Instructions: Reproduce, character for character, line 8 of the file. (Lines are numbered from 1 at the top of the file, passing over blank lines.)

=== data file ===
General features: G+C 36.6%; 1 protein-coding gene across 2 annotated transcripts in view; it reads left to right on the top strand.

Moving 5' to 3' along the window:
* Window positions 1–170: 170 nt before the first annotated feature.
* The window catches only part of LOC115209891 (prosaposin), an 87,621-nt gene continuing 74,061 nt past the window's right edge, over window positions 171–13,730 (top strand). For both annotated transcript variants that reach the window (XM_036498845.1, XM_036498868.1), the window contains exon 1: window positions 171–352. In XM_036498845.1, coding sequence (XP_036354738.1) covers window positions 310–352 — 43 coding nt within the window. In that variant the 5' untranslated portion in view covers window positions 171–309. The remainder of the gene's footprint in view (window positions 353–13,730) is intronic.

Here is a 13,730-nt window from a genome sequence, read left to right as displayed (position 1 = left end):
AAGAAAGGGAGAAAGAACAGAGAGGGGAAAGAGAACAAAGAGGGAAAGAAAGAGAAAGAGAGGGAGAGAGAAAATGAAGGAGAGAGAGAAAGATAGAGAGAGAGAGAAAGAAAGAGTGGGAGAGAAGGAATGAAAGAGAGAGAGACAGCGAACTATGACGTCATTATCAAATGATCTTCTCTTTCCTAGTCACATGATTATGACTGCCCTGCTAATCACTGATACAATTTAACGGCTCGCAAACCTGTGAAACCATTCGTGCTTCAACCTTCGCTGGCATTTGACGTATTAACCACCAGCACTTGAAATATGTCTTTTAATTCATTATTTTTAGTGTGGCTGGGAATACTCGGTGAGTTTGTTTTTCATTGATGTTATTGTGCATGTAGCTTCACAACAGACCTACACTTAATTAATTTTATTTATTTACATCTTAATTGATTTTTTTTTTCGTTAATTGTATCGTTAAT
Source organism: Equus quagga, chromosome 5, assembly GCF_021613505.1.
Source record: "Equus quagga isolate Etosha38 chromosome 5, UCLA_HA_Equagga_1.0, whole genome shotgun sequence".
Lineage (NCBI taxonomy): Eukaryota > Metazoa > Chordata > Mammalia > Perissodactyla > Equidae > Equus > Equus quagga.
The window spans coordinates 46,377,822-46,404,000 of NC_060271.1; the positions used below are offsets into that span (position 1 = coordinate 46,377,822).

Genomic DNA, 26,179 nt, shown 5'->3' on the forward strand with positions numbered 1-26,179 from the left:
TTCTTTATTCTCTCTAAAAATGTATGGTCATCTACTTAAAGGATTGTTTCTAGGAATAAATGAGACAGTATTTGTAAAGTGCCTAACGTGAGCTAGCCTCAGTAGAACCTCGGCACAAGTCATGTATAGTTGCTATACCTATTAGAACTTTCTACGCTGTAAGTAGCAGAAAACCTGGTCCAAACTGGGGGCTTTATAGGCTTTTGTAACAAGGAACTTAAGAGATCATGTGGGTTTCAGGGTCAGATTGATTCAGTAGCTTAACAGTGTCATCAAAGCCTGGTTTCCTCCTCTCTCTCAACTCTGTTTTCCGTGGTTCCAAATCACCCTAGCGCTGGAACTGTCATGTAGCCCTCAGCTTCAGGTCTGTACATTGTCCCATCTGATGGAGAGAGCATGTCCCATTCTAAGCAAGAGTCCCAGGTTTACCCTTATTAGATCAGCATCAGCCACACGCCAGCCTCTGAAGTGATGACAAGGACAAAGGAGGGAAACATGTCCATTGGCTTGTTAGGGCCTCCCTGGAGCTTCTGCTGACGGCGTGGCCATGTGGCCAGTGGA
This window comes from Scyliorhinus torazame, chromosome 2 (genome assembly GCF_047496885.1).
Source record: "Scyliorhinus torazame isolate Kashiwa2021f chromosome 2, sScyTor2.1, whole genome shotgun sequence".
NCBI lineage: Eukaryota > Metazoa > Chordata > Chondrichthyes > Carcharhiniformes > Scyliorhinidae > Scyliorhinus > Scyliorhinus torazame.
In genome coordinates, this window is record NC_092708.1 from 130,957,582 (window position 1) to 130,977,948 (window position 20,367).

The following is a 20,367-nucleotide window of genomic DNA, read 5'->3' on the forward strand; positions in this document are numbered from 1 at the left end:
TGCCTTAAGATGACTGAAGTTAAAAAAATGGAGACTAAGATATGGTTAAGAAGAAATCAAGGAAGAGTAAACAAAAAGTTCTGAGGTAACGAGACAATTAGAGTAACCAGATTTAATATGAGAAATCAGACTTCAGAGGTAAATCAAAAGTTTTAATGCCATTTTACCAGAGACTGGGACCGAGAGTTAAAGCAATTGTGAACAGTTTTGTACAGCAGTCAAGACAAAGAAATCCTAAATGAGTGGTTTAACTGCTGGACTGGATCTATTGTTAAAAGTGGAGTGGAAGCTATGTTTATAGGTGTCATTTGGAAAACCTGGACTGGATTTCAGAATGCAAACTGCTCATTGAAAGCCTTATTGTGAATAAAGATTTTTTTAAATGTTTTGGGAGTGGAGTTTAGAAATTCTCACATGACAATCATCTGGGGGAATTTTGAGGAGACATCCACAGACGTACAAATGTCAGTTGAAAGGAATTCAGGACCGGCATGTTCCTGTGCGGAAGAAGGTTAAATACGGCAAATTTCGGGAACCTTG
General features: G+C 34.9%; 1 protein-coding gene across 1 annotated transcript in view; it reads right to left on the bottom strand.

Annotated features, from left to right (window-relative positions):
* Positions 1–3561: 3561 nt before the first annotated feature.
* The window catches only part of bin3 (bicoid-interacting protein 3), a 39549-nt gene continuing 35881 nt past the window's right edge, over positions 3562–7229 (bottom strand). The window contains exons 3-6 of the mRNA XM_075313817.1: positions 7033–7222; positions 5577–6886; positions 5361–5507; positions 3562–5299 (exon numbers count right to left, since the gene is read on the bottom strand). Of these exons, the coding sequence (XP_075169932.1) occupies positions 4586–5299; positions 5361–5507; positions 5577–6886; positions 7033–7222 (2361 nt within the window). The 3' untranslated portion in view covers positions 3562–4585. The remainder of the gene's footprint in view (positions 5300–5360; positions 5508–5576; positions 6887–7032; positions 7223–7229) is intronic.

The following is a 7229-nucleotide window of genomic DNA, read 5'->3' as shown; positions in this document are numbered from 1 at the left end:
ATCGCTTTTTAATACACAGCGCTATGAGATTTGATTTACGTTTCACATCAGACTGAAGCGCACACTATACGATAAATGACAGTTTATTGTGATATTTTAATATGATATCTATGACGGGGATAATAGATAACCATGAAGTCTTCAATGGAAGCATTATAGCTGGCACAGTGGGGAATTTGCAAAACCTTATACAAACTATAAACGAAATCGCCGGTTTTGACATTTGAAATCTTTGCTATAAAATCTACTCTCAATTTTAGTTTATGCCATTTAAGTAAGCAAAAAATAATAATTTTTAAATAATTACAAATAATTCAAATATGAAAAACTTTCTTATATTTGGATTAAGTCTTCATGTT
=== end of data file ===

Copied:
Source record: "Equus quagga isolate Etosha38 chromosome 5, UCLA_HA_Equagga_1.0, whole genome shotgun sequence".